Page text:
Bigger pots mean bigger plants, but they also take up more floor space compared to smaller ones. Note that you can fit more square pots into a space than round ones, as they fit together without wasting space.
For most strains of cannabis, they’ll need at least an 11-litre pot once they are fully developed. But how many 11-litre pots can fit in one square metre? The good news is it’s quite a lot: nine, to be exact!
However, this doesn’t necessarily mean you have the space for nine full-grown plants. Without serious training, plants will often grow wider than their pots, meaning you might struggle to fit all the plants into your space, much less give them adequate room to breathe and develop.
But the point is, you can fit a good amount of pots into a small space. These days, many growers use fabric pots or air-pots instead of regular pots. These provide better aeration and drainage, and also fit together more comfortably than traditional ceramic of plastic plant pots.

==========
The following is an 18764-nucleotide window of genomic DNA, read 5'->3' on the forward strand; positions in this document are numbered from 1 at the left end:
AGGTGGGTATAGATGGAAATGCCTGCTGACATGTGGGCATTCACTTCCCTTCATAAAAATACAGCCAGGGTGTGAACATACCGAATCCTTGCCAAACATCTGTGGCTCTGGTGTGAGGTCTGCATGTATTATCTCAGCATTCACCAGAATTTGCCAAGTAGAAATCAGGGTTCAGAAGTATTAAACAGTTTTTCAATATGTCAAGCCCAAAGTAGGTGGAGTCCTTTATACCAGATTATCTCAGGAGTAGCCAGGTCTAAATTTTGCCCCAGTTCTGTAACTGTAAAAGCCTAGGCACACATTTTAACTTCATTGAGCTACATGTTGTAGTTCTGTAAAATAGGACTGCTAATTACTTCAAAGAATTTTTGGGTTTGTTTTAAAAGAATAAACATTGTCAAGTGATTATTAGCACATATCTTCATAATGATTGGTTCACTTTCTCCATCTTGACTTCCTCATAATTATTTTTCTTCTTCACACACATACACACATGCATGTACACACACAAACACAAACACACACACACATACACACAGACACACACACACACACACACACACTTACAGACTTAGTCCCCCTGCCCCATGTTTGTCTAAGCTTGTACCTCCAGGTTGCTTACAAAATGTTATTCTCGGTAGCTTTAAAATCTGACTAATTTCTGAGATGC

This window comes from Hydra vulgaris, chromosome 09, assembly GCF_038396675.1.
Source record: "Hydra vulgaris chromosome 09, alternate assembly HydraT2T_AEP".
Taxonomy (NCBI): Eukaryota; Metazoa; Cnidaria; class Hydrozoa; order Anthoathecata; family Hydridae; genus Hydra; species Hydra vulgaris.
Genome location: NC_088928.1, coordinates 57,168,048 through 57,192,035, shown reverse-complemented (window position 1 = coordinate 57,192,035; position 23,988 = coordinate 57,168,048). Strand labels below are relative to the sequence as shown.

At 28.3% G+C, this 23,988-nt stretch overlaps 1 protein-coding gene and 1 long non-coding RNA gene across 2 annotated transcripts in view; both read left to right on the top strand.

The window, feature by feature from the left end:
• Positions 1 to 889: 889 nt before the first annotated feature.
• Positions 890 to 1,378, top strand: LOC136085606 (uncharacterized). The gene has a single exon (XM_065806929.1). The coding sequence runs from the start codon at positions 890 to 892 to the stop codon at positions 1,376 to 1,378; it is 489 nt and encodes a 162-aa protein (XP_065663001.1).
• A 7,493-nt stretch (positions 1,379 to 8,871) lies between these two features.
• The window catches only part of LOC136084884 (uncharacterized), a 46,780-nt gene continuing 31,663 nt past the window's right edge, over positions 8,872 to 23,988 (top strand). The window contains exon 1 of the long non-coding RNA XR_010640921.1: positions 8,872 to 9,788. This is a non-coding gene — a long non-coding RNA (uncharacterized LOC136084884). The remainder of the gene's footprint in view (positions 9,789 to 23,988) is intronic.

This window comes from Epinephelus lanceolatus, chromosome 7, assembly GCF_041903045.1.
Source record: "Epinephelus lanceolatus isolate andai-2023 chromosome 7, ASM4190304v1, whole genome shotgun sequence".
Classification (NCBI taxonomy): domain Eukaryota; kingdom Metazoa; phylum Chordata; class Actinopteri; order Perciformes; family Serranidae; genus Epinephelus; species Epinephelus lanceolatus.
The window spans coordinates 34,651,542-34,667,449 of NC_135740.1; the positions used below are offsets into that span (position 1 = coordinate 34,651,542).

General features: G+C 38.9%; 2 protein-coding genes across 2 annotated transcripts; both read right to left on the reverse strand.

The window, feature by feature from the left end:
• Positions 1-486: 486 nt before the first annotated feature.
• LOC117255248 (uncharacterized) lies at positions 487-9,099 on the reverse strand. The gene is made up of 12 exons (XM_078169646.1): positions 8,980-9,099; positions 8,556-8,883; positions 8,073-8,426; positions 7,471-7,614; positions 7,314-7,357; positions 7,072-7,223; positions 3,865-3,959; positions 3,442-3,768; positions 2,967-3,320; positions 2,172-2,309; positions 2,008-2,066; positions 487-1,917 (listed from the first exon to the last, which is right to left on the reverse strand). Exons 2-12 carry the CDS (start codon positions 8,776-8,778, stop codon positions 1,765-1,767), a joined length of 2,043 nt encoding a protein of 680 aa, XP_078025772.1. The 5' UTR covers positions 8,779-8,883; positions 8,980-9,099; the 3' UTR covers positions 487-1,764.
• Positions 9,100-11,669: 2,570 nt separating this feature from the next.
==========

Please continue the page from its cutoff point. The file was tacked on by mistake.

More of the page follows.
The type of grow lights you use will affect how many cannabis plants can grow per square metre as well. Different light setups give out a different intensity of light, which essentially determines how many plants they can satisfy.
What’s more, light doesn’t spread evenly. The space directly beneath a grow light will be much brighter than the edges. This means that it can be worth growing fewer plants under good light, rather than growing more plants but depriving some of adequate illumination. Plants grown on the periphery will almost definitely end up developing small buds.
Below, we’ll outline HID, CFL, and LED lights, as the cannabis world still can’t agree on the best lights for growing cannabis.
For many years, high-intensity discharge (HID) lights were the go-to for cannabis growers. Think big, hot lights encased in metal reflectors—these are HID lights. Although, these days people are moving over to LEDs. More on this shortly.